Plans for 7 New Hong Kong Railways Proposed

Projects, Slider 18 Sep 2014
Plans for 7 New Hong Kong Railways Proposed

HK$110b expansion Plans for 7 new railways proposed

Secretary for Transport & Housing Prof Anthony Cheung has outlined plans for seven new railway projects to be completed by 2031, with preliminary cost estimates of $110 billion.

Announcing the Railway Development Strategy 2014 recommendations today, Prof Cheung said the new projects are the Northern Link & Kwu Tung Station, Tuen Mun South Extension, East Kowloon Line, Tung Chung West Extension, Hung Shui Kiu Station, South Island Line (West), and North Island Line.

They will lengthen Hong Kong’s railway network from 270km in 2021 to over 300km by 2031. The number of stations will increase from 99 to 114.

The expansion will enable the railway network to cover areas inhabited by 75% of the population and 85% of job locations.

The taking forward of individual railway projects will be subject to the outcome of detailed engineering, environmental and financial studies, as well as updated assessments of passenger transport demand and the availability of resources.

Prior to the completion of individual projects, the Government will assess their impact on other public transport and devise service rationalisation proposals to achieve better co-ordination amongst them, Prof Cheung added.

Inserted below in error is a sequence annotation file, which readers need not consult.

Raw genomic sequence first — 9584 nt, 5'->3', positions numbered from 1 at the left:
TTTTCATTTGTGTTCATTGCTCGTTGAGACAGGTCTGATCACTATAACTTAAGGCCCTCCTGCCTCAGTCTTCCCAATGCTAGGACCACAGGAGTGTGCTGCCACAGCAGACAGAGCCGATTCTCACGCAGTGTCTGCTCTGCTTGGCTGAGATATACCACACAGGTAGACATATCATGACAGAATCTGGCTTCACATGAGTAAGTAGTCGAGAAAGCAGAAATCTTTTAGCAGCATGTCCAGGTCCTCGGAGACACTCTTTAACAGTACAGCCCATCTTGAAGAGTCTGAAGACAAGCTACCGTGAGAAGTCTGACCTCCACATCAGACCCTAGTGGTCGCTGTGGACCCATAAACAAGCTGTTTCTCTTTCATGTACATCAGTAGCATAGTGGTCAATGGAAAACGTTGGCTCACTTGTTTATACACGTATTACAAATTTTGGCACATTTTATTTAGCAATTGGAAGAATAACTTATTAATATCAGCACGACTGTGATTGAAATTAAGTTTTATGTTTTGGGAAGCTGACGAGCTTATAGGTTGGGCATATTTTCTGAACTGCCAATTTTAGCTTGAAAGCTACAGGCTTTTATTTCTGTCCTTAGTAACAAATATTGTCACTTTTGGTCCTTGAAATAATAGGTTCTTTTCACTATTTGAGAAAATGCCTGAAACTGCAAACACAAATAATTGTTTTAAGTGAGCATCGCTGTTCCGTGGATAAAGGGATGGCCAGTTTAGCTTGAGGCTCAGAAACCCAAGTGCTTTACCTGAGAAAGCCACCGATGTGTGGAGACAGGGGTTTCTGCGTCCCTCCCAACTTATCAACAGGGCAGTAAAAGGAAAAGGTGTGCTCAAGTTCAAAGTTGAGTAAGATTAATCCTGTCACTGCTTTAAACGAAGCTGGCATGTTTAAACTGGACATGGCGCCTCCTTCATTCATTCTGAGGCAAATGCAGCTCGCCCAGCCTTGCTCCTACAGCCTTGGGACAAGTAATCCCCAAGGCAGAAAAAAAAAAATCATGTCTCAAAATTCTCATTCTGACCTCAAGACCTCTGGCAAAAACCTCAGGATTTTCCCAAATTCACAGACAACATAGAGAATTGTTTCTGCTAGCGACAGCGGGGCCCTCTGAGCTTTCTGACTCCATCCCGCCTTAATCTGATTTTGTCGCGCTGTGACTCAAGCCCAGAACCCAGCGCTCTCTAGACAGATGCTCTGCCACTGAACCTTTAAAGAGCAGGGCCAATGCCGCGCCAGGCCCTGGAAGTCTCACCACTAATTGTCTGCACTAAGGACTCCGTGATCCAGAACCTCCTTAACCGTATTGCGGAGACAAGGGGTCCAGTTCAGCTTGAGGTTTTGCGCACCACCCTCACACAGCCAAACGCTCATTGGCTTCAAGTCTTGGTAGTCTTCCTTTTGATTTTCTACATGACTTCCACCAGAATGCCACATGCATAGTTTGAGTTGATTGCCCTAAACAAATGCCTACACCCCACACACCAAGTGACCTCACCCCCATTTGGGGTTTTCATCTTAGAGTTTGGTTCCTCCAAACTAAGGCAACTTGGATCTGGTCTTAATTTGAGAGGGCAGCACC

Secretary for Transport & Housing Prof Anthony Cheung.

Secretary for Transport & Housing Prof Anthony Cheung.

The proposals come on the back of delays of up to two years and budget overruns in at least three ongoing projects by the MTR Corporation, including a cross-border link to Guangzhou.

With the city facing a man power shortage in the construction industry, the question should be asked whether there are enough construction workers to build the lines.  Estimates on the labour shortage range from 8,000 to 10,000 workers.

Taking into account the availability of construction labour, Cheung noted that the Development Bureau had a mechanism to coordinate demand for workers among infrastructure projects.

Prof Cheung was also quoted as saying that

“If [the projects were] built and run by the same organisation, the synergy would be the greatest.”

But when questioned on whether the government might assign the building of the new railways to the MTR Corp considering the current delays to its projects he stated that it was

“too early to tell”

A bureau spokesman said it would consider whether the MTR Corp was able to take on more projects. It would also prepare contingency plans in case the company was not hired.

Lawrence Ng, president of the Construction Sub-Contractors Association, raised his concern about the city’s ability to find workers for more railway projects. “The challenges will be huge and the pressure [on manpower] will also be tremendous,” he said.

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